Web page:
I was recently asked to write a guest blog article for the Inkpunks. The following are the opening paragraphs to the article; at the bottom is the permanent link for the whole article at the Inkpunks website.
On March 1st of 2011, I began writing a novel-length supernatural horror story called Cottonwood. I’d spent two months in planning and preparation. I’d drafted a seven-thousand-word treatment in three-act structure and revised it until I thought it was water-tight. I created a chapter-by-chapter outline and a stack of 5×8 note card “call sheets” for each day’s writing. I made a map of the town where the story takes place. I wrote character profiles.
Going into the actual writing – a plan that netted me 192,000 words in 255 days – I felt confident. I had, for Christ’s sake, thought of everything.
At 9:30PM on October 17th, I watched in terror as the cursor stood blinking next to the last word and the final bit of punctuation. The room was dead silent. I’d been stabbing at the keyboard for 36 weeks straight. It was done. I wanted to celebrate but couldn’t.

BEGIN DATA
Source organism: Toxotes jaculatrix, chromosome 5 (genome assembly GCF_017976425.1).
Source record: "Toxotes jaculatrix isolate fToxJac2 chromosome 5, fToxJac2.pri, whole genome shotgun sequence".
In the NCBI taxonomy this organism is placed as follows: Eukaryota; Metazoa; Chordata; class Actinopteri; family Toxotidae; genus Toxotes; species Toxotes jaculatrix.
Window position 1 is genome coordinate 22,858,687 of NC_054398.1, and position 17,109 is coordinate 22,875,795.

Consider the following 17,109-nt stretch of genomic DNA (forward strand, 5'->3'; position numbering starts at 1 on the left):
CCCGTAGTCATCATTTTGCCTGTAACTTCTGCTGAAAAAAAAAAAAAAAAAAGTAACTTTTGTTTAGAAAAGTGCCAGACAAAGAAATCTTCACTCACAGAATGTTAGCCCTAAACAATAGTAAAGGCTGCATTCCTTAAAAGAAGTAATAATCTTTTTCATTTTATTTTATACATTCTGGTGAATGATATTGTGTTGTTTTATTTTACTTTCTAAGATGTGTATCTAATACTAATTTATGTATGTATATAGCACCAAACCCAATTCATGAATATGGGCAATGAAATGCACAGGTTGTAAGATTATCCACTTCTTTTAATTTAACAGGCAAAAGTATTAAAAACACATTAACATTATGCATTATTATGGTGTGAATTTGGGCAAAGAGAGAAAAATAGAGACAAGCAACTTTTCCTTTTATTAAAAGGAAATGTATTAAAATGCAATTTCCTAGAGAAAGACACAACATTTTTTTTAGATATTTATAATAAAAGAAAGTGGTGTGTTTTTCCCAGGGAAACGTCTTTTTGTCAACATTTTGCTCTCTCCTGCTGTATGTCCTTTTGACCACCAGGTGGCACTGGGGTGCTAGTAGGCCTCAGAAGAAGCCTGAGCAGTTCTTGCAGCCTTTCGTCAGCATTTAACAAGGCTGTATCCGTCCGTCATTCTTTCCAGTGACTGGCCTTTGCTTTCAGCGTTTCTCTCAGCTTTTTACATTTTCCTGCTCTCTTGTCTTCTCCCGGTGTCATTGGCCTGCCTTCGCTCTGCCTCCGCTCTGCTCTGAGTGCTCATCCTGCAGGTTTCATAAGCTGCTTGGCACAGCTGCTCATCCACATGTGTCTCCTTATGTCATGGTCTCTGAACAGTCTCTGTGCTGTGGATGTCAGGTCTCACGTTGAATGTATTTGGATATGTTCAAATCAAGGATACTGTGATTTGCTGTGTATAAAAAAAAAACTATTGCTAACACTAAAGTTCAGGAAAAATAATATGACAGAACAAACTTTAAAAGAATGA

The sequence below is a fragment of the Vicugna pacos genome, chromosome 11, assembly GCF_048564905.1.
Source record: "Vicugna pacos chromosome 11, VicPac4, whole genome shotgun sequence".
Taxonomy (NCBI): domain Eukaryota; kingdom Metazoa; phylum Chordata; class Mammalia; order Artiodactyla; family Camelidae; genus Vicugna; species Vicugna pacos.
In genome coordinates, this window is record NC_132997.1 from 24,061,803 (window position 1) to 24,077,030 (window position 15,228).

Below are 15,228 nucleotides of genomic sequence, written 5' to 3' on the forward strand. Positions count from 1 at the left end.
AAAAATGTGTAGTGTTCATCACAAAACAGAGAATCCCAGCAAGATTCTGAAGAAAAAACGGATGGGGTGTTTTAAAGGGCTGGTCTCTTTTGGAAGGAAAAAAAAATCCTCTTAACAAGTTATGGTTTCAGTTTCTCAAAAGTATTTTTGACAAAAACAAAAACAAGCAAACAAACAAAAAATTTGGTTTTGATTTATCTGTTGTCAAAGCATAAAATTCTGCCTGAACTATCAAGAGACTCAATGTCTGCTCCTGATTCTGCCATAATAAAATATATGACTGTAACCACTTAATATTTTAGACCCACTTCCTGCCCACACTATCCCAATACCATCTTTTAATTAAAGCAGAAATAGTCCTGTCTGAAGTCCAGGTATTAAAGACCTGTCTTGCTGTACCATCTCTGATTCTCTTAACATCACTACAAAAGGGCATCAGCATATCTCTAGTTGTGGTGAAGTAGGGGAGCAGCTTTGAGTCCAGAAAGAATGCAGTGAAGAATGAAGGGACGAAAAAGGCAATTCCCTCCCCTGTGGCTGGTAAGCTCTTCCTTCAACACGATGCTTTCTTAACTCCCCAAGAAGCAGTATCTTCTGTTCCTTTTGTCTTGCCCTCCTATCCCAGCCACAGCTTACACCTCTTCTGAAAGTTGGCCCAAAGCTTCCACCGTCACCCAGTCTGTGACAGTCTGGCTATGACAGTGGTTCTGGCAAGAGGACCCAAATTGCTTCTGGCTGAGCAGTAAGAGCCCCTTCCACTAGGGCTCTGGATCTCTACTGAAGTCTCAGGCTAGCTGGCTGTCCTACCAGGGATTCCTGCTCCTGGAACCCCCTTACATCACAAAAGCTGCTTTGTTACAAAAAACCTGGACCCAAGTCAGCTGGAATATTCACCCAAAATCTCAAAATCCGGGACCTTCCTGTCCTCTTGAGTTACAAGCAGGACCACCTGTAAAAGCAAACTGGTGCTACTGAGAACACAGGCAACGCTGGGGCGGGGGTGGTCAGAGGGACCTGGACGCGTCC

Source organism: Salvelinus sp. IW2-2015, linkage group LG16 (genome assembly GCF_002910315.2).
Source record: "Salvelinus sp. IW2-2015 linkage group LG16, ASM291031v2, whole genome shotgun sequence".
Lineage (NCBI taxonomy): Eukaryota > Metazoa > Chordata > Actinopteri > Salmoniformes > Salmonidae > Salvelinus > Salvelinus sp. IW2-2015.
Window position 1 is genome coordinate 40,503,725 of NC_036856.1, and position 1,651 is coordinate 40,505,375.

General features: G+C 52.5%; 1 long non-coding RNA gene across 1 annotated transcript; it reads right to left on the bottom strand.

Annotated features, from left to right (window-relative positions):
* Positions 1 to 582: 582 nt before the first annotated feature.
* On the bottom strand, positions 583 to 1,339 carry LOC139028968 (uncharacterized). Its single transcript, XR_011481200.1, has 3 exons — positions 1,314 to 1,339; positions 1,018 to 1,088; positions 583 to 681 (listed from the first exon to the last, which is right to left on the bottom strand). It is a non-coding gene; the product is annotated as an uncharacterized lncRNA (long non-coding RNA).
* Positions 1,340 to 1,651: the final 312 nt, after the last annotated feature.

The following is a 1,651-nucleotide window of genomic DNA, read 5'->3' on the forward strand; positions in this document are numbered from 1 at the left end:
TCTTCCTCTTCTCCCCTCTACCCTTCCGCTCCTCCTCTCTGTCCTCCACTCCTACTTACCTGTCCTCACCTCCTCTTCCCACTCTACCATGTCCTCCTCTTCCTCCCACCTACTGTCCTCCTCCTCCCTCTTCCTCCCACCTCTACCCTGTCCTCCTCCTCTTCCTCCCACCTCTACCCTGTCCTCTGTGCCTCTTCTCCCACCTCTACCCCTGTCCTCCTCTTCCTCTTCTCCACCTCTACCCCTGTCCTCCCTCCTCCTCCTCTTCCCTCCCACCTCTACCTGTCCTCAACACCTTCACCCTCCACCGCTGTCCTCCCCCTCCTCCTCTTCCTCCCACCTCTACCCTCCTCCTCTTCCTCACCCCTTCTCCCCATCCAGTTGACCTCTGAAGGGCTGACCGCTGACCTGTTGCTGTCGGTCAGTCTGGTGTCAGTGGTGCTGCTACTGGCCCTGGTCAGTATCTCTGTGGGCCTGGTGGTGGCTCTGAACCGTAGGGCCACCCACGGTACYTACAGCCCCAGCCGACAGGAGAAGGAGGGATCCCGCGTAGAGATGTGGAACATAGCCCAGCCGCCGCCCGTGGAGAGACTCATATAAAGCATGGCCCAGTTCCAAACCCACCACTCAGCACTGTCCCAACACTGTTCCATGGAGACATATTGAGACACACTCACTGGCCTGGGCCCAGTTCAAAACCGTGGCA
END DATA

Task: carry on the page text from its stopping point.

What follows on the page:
I called fellow horror writer Jacob Ruby for advice. “I finished Cottonwood,” I said. “What the hell do I do next?”
At the time, Jacob was still working on his first novel. “Take a break,” he said.
It was too easy. “What?” My head felt like it was full of hot roofing nails. “But the story is fresh in my mind. I have all this momentum built up and…”
“Take a fucking break,” he said. “You’ve done enough. Jesus, you worked for eight days while in Hawaii for your brother’s wedding. Step away from the story. Read a fantasy novel. Go see a bad movie. Write some short stories. Anything else.”
I hung up… [more]
Read my whole guest blog “I’ve finished writing my first novel. What the hell do I do next?” at Inkpunks.
The Inkpunks are a collective of authors, editors, free-thinkers and creative professionals, whose members include John Remy, Galen Dara, Andrew Penn Romine, Christie Yant, Erika Holt, Adam Israel, Morgan Dempsey, Sandra Wickham, Wendy Wagner and Jaym Gates.